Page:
Lace Gloves

Lacy and Racy
White lace gloves.
Ultra-feminine and best seen on slender, delicate hands, lace gloves evoke an era of ruffles, fluttering eyelashes,  swishing skirts and wide-brimmed sun hats or even parasols. They have a kind of Blanche Dubois fragility about them that seems strikingly out of place in the rough and tumble post-feminist world.

I can't imagine ever having occasion to wear them or feeling comfortable in them even if I did but then, I'm not the parasol type. Yet they sell them on Amazon so someone must be wearing them. Perhaps some people wear them ironically, with a leather jacket and bullet belt. More likely it's a kind of retro Madonna thing, to be worn with  pseudo Victorian underwear -eg; white bodice and thigh garter. Very 80s. They could also be worn with a wedding dress, cocktail outfit (in black) or dressing up as a Southern belle. For a variation on a theme, there are also fingerless fishnet gloves, which create a slightly different mood and in black especially, lace and net gloves seem just a bit wicked.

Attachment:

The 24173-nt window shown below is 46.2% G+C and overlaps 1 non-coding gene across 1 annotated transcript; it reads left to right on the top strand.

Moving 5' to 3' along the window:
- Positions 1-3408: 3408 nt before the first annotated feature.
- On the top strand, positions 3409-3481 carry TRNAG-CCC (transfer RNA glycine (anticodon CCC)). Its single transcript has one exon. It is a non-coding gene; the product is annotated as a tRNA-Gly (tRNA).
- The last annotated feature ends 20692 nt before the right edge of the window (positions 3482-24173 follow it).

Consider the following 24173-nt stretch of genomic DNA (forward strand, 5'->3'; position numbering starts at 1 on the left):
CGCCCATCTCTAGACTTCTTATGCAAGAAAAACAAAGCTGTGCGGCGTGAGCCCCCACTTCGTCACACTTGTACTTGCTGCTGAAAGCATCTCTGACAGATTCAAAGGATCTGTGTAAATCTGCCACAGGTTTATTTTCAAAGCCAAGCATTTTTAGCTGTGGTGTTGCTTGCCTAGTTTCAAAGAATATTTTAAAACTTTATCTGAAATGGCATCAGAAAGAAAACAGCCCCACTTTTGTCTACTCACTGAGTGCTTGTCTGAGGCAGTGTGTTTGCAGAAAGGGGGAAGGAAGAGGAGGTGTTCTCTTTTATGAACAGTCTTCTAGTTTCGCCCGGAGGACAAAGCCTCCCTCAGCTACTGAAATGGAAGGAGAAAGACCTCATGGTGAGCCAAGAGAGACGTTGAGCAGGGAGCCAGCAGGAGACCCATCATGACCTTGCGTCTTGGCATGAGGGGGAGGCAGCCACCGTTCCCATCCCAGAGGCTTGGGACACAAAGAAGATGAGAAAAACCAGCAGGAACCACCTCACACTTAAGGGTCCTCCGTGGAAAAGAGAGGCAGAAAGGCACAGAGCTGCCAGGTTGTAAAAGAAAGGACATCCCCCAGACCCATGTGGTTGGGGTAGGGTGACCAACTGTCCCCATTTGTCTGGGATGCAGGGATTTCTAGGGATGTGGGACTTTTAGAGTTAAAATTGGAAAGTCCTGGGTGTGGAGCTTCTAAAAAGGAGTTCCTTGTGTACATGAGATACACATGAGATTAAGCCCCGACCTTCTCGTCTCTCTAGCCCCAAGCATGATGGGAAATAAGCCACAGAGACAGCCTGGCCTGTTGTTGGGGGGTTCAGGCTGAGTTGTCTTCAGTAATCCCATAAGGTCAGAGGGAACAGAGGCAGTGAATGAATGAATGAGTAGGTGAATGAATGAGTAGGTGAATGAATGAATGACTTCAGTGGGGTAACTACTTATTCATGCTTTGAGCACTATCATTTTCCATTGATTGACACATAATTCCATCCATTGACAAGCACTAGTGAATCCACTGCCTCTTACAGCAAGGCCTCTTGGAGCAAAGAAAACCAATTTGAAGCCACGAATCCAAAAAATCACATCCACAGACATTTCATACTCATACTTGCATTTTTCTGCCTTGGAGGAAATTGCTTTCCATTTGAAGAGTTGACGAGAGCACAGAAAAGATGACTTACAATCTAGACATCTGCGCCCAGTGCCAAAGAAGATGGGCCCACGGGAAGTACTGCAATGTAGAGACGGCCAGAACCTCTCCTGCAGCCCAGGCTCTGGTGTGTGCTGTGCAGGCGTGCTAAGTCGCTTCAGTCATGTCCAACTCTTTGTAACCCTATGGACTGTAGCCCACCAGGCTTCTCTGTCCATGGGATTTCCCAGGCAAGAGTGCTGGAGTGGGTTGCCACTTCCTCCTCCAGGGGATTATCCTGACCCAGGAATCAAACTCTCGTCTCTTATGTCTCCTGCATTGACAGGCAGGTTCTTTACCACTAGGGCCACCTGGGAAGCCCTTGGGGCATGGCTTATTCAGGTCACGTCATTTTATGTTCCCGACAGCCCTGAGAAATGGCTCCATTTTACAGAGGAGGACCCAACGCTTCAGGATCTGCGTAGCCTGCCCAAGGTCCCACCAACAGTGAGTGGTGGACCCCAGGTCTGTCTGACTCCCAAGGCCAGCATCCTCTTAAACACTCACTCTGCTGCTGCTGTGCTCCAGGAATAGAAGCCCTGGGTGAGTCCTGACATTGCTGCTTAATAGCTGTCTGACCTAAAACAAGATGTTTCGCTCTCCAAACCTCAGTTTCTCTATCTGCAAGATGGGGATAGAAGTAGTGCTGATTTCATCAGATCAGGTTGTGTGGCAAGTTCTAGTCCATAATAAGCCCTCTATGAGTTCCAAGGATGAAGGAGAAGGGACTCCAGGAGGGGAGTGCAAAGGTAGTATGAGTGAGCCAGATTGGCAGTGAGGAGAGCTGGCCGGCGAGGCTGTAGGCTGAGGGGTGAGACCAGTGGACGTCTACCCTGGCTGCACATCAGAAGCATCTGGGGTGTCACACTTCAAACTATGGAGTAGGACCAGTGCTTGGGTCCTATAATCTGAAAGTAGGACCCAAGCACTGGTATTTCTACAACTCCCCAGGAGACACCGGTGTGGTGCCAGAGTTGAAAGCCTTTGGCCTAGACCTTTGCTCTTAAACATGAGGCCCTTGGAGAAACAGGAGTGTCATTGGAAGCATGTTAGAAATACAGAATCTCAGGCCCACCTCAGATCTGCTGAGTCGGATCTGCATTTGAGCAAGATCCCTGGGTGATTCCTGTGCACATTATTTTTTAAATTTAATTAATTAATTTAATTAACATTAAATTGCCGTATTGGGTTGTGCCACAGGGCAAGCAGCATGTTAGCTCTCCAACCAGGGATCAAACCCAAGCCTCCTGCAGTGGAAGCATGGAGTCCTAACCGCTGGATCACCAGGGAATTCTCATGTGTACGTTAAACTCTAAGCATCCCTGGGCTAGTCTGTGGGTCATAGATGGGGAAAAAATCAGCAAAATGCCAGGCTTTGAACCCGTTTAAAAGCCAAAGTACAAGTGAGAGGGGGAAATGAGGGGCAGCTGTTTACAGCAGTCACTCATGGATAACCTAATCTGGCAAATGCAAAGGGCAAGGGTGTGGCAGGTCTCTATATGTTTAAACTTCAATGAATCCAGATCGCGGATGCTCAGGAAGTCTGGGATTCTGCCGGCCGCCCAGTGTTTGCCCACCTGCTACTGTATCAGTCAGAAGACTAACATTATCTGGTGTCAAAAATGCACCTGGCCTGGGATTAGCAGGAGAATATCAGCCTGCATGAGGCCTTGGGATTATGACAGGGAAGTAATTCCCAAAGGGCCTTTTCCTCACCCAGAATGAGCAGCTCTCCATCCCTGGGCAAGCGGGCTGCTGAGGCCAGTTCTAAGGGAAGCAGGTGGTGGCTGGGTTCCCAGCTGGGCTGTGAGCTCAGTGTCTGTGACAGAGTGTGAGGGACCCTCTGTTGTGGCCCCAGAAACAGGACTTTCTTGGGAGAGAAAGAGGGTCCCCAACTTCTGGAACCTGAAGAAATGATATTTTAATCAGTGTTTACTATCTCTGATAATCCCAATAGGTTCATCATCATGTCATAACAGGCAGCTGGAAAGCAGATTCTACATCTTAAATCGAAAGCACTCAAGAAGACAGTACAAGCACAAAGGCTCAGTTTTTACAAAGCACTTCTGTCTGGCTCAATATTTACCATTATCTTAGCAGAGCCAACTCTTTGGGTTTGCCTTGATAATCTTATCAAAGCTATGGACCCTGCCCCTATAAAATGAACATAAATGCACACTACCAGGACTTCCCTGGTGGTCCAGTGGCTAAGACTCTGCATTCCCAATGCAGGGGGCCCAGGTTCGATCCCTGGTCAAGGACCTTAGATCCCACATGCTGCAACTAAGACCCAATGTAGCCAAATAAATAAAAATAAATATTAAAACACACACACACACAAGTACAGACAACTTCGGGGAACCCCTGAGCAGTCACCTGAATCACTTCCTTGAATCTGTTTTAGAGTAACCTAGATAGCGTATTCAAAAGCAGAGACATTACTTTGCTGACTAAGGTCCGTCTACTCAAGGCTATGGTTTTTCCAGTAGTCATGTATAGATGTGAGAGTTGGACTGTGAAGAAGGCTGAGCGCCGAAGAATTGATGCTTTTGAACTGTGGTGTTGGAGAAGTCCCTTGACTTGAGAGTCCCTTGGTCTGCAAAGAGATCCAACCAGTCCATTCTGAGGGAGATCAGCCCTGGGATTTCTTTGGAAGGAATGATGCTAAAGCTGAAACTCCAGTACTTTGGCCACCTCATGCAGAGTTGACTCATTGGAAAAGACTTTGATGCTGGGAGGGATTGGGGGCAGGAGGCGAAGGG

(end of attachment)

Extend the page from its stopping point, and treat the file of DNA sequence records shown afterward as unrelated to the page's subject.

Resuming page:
Vintage crochet gloves with lace cuffs.

Decorative Hands
Ladies fine lace gloves were a feature of the Victorian era, when there was a cultural tendency to portray women as ultra-delicate, virtuous creatures who might faint at the drop of a hat if they caught sight of anything slightly off colour. Their femininity was prized and (unrealistically) eulogised.

Throughout much of history, gloves have been a symbol of wealth and social position - the fancier the glove, the higher the status. Elaborate gloves signified the wearer was well and truly above lifting a finger to do any sort of manual labour. Apart from their decorative charms, it's the impracticality of lace gloves that made them desirable. They're what used to be called a frippery.

Nice. Elaborate leather, satin and embroidered and lace trimmed  early 17th century gloves.